J. Jayalalithaa is chief minister of Tamil Nadu again. Her political fortunes have swung like an asynchronous pendulum. There are sudden overtures to Jayalalithaa from unlikely corners — Tamil superhero Rajinikanth and the BJP. The DMK and Congress have stepped up the anti-Jayalalithaa ante. And there is the inevitable clarion call for a united third front by the Left and a cluster of other regional parties. There is a sense of anxiety and intrigue over how the 2016 Tamil Nadu electoral battle will play out. The larger picture is still elusive. There is a sympathy wave in favour of the AIADMK, claim some. End of the Dravidian parties’ era, claim others. Dawn of a new beginning, 1967 rejigged, are some of the other claims. Amid such intense conjecturing over the political future of India’s fourth-largest electoral state, an analysis of voting patterns sheds some light on these manoeuvres.
In the nearly 30 years since the death of former Chief Minister M.G. Ramachandran and the advent of Jayalalithaa, the AIADMK and the DMK, led by M. Karunanidhi, have ruled Tamil Nadu alternatively, mostly in five-year terms. Voters in Tamil Nadu have expressed their choices in 10 parliamentary and assembly elections after 1991. The combined vote share of the AIADMK and DMK fell to its lowest in the 2014 general election. In 1991, when voters had a choice between a DMK or an AIADMK candidate, 91 out of every 100 voters chose one of the two parties.
In 2014, only 71 out of 100 chose one of the two, with nearly 30 choosing a non-AIADMK/ non-DMK party. In the 2011 assembly election, the combined vote share of the AIADMK and DMK was 86.3 per cent, the lowest in 20 years. It is irrefutable that fewer and fewer voters choose one of the two main parties. However, it is also pertinent that while the vote share is certainly declining for the two major parties in Tamil Nadu, the entire non-DMK/ non-AIADMK voter base at its peak is still only 30 per cent. The AIADMK typically wins its seats with a 56 per cent vote share and the DMK with a 51 per cent share.
The AIADMK’s winning vote share has been declining from 61 per cent to 56 to 52 per cent in the 1991, 2001 and 2011 assembly elections. The DMK’s winning vote share was 54 per cent in 1996 and 46 per cent in 2006. So, to unseat either party, a combined third front will need a vote share greater than 50 per cent. The current levels of 30 per cent are inadequate. While the winning vote share percentages of the two parties have been declining steadily, it is not low enough yet for any united third front to unseat the incumbents.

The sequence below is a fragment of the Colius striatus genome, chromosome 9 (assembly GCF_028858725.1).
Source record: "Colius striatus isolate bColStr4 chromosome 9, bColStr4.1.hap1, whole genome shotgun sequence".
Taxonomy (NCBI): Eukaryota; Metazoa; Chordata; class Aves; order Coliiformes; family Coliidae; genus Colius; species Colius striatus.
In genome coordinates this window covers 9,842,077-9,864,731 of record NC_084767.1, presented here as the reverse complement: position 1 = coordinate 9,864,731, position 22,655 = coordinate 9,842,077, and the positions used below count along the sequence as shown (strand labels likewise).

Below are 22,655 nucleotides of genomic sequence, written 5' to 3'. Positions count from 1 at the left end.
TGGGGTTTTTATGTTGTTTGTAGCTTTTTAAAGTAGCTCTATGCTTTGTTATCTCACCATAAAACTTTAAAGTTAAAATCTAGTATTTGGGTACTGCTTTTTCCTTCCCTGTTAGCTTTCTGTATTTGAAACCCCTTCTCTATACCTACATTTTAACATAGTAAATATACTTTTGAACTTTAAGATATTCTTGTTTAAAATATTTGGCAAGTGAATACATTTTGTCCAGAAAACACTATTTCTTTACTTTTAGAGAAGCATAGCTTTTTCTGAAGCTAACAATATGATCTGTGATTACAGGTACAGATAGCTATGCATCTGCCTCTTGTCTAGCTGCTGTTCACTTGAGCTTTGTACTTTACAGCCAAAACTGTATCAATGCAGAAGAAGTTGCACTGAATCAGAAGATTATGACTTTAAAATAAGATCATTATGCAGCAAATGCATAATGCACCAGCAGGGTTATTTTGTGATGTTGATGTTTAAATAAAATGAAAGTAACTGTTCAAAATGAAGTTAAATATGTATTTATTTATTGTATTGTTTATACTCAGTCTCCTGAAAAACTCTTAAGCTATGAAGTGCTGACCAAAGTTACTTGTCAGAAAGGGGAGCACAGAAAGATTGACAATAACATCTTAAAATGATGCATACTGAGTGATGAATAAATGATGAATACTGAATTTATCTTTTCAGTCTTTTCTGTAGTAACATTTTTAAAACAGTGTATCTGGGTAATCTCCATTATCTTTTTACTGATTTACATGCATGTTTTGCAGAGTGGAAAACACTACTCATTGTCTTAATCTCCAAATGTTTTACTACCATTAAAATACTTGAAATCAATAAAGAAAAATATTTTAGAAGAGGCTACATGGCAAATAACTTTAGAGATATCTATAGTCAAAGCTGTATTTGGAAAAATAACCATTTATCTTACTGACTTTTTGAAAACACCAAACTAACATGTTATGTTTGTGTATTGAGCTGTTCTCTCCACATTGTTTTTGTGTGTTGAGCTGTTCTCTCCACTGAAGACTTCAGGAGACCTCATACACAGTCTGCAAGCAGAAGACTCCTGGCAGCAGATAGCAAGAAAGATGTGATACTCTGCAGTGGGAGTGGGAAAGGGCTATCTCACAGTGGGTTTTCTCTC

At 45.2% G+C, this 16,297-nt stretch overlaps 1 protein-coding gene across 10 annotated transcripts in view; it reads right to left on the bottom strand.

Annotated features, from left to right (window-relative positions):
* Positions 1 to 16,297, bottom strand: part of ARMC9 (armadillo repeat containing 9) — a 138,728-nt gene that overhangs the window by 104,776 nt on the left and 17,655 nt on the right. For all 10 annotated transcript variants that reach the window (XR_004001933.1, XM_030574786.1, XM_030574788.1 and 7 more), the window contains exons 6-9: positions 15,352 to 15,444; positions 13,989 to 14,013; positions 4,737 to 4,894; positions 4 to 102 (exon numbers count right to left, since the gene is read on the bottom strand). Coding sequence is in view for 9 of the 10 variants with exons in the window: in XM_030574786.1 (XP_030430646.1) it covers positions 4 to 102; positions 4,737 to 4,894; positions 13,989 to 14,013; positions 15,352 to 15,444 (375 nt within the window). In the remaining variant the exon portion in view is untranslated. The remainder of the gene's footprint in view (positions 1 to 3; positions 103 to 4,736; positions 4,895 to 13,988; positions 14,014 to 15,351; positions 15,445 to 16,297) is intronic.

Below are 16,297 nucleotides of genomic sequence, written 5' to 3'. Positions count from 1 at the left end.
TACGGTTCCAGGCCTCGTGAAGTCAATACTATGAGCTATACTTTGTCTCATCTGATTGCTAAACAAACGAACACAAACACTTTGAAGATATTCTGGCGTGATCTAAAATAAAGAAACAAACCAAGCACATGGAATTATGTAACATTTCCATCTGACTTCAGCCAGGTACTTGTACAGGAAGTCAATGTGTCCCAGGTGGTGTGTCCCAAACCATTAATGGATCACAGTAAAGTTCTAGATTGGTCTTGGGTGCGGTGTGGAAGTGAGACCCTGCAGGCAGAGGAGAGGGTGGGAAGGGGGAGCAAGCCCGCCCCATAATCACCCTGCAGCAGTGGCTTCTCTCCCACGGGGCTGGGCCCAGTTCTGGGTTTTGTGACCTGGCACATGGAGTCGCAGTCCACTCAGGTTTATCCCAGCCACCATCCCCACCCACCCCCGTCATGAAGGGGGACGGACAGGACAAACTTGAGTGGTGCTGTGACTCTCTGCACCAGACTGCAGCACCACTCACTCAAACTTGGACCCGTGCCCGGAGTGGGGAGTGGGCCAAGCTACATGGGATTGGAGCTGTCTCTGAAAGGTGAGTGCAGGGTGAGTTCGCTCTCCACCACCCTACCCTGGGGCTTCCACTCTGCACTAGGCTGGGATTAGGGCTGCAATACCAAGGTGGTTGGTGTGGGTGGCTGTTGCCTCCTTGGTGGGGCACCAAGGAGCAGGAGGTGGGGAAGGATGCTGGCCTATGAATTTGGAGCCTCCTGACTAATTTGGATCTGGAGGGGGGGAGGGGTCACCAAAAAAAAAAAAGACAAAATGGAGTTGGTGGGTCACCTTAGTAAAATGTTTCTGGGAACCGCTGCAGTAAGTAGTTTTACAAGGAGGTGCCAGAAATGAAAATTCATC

But political parties desire power in the present. While the temptation among other major parties, including the BJP and Congress, to capitalise on the increasing voter apathy against the two main Dravidian parties looms large, it is the need for immediate gratification that will prevent disruption of the status quo of alliances and nudge other parties to gravitate towards the DMK and AIADMK.
The other interesting and perhaps obvious insight is that, when the DMK and AIADMK contest more seats on their own, they lose more votes to other parties. On average, the two major parties have contested 70 per cent seats on their own and 30 per cent seats were given to their pre-poll alliance partners in the elections since 1991. However, in elections when the two parties contest more seats and give fewer to alliance partners, their vote share falls. When there is a non-AIADMK, non-DMK candidate from an established party on the ballot, the Tamil voter is twice as likely to vote for the third candidate now than in previous years. Thus, it is also in the interest of the AIADMK and DMK to stitch pre-poll alliances and not be cavalier in attempting to fight elections on their own.
That there is increasing voter fatigue over the two main Dravidian parties is certain. It is also true that current levels of fatigue are not enough to swing the election away from them. Against this backdrop, the incentives on both sides — the two major parties and the non-DMK/ non-AIADMK — are perfectly aligned for alliances with each other for the immediate purpose of capturing Fort St George. Little wonder that Jayalalithaa reportedly received congratulatory calls almost immediately after her acquittal from the prime minister and the BJP president.
The writer is visiting fellow in political economy at IDFC Institute and founding trustee of IndiaSpend. This article was co-written with Swapnil Bhandari and Rithika Kumar, IDFC Institute.